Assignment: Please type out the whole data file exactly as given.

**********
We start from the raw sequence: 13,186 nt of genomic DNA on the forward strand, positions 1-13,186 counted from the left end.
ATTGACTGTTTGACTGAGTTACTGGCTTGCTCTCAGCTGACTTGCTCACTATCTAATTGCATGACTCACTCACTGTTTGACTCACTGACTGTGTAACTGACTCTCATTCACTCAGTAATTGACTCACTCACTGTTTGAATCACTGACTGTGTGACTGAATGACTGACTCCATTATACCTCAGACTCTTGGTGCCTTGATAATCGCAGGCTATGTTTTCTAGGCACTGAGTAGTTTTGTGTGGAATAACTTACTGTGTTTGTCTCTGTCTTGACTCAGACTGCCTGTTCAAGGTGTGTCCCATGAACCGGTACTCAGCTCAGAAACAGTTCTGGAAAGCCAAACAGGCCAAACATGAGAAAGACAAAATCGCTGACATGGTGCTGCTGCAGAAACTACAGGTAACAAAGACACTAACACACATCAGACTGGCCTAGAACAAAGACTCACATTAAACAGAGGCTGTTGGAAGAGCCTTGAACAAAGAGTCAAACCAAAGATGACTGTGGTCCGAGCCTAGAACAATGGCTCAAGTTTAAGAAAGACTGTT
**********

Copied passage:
We start from the raw sequence: 13,186 nt of genomic DNA on the forward strand, positions 1-13,186 counted from the left end.
ATTGACTGTTTGACTGAGTTACTGGCTTGCTCTCAGCTGACTTGCTCACTATCTAATTGCATGACTCACTCACTGTTTGACTCACTGACTGTGTAACTGACTCTCATTCACTCAGTAATTGACTCACTCACTGTTTGAATCACTGACTGTGTGACTGAATGACTGACTCCATTATACCTCAGACTCTTGGTGCCTTGATAATCGCAGGCTATGTTTTCTAGGCACTGAGTAGTTTTGTGTGGAATAACTTACTGTGTTTGTCTCTGTCTTGACTCAGACTGCCTGTTCAAGGTGTGTCCCATGAACCGGTACTCAGCTCAGAAACAGTTCTGGAAAGCCAAACAGGCCAAACATGAGAAAGACAAAATCGCTGACATGGTGCTGCTGCAGAAACTACAGGTAACAAAGACACTAACACACATCAGACTGGCCTAGAACAAAGACTCACATTAAACAGAGGCTGTTGGAAGAGCCTTGAACAAAGAGTCAAACCAAAGATGACTGTGGTCCGAGCCTAGAACAATGGCTCAAGTTTAAGAAAGACTGTT